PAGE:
Late Spring Update from the Homestead, Part I

It has been almost 8 weeks since I made a post, and I offer my humblest apologies; really, there has been little to write home about.  Well okay, perhaps, just maybe, that is a not entirely true statement.  Actually, the homestead has been a veritable hive of activity, in fact our life has been very busy over the past several weeks, and that level of activity seems likely to continue into mid-June.  And, it is wearing on me a bit that I have two blog posts to complete, “Warré Bee Hive Construction – Part II,” and “Winter 2013/2014: Lessons in Hardening Homestead Electrical, Potable Water, and Heating Systems.”  I will get to those eventually, promise.

Meanwhile, I will start where I left off, at the last post containing

homestead content, which was in late March, 26 March to be precise.  The weekend of 29 March offered the opportunity to evaporate yet more sap to the state of delicious maple syrup.  The yield was 16 cups of syrup.  While we stopped collecting sap on the 6th of April because temperatures were routinely staying above the freezing mark, and because sap had largely ceased flowing as a result, the business of evaporation continued through the weekend of April 12th; at that point there was no more snow to maintain the sap for extended periods of time without refrigeration.  In fact, we still have about 30 gallons of sap in the chest freezer awaiting processing.  We learned a great deal about maple sugaring this season, and I hope to be able to expand the operation significantly next year.  Our first season was great fun, and allowed us to connect with so many people while engaging in such a traditionally American endeavor; we will treasure the memories.
It is safe to say that we have hundreds of sugar maples on the property, though expanding from 13 taps to even 100 would require a much higher capacity and more sustainable evaporation process than that we have currently provided for.  Based on the production of our trees this year, 100 trees would deliver more than 2,000 gallons of sap, resulting in approximately 50 gallons (800 1-cup bottles) of syrup.  If I assume a 5 week season, 400 gallons of sap would need to be processed per week, or about 115 gallons every other day.  To put that in perspective, we collected, in total, approximately 250 to 300 gallons from 13 trees this year, processed in batches of about 25 gallons, each batch requiring a full day (sunrise to well beyond sunset) to be reduced to syrup.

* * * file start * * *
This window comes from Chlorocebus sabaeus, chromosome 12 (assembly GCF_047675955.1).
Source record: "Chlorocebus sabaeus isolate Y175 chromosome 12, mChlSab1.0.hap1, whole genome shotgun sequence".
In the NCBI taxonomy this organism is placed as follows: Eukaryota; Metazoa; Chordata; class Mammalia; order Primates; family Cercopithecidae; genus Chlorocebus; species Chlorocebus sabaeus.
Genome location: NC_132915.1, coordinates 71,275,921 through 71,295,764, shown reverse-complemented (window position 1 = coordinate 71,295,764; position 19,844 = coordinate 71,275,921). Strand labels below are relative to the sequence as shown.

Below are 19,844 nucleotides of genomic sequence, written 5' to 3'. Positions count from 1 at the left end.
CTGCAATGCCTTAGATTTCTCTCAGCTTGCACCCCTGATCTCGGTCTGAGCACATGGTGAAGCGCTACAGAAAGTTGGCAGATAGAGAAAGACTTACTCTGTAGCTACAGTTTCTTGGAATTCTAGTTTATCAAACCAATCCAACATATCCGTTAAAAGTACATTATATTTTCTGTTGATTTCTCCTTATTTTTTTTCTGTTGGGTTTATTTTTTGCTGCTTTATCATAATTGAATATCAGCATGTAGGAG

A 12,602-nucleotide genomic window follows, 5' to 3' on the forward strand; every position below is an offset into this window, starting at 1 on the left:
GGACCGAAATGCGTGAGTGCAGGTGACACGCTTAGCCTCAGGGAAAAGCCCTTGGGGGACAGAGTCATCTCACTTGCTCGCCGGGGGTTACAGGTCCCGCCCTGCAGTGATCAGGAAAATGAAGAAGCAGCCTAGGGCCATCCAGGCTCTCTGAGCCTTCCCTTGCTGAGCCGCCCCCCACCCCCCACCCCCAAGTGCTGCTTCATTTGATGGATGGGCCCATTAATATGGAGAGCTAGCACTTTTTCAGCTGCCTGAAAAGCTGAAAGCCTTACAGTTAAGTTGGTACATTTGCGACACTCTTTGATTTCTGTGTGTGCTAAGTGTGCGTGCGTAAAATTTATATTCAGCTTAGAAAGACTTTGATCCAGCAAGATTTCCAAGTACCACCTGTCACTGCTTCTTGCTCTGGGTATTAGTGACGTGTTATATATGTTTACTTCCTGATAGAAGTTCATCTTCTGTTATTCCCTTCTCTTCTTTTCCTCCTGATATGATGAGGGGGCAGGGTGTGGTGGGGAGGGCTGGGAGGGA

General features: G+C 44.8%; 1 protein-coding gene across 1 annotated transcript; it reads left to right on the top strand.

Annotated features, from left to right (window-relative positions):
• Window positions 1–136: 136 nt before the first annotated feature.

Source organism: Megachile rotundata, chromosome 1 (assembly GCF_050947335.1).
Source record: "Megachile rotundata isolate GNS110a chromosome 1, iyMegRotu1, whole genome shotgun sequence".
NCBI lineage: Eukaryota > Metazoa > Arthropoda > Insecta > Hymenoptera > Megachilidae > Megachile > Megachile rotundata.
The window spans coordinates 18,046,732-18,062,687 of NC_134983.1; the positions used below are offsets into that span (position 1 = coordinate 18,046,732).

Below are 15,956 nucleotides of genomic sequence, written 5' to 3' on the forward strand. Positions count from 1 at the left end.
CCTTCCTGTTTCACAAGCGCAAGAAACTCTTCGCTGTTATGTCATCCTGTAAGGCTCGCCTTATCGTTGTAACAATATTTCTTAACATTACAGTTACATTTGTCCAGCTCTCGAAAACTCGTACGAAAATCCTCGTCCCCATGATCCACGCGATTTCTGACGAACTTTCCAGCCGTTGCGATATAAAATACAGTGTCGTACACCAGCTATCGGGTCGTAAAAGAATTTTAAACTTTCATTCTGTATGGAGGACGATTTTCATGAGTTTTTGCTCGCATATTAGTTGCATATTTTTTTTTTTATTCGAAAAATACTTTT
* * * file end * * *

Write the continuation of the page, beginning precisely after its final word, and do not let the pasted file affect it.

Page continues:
The weekend of 5 April was fun-filled, to say the least.  First off of course, more maple sugaring was on tap (pun intended); I lit the burners early in anticipation of receiving a “come pick up your bees” phone call around midday.  Sure enough, the call came in.  Unfortunately I was on my own at the homestead that weekend, and picking up the bees entailed a four hour drive round-trip to Chicago and back, so I lowered the burn rate to ensure that the fires under the sap would not go out before my return, and so that I did not return to evaporators full of burnt maple sugar.

Greg Fischer installing package bees in
Langstroth hives.  Smoker on the ground
to his left.

I picked up the bees at a warehouse in Chicago operated by BevArt: Brewer & Winemaker Supply, and I also received some instruction from its owner, Greg Fischer, on how best to install the bees. Greg is the beekeeper at the Morton Arboretum in Lisle, IL, and Geri and I took a four-session beekeeping course from him last year.  Greg manages about 100 hives in Chicagoland, and runs Wild Blossom Winery & Meadery, the only meadery in Illinois; their “meads are made from locally produced honey and are international gold medal winners.”  You will notice in the pictures that Greg installed his bee packages in one “deep” Langstroth hive box.  Since I use Warré hives, which incorporate significantly smaller boxes, I asked how many boxes I should use, and Greg answered that I should also use one box.  The reasoning behind that recommendation is solid, and is basically that “hey, it’s cold out, the bees have no comb and no honey stores, and they need to keep all of that space warm, so keep it as small as possible.”  Having said that, if I have it to do over again, and I will, I would use two boxes.

Five packages, somewhere between 60,000
and 75,000 bees, in the back of the Jeep for
the 2-hour ride to the homestead.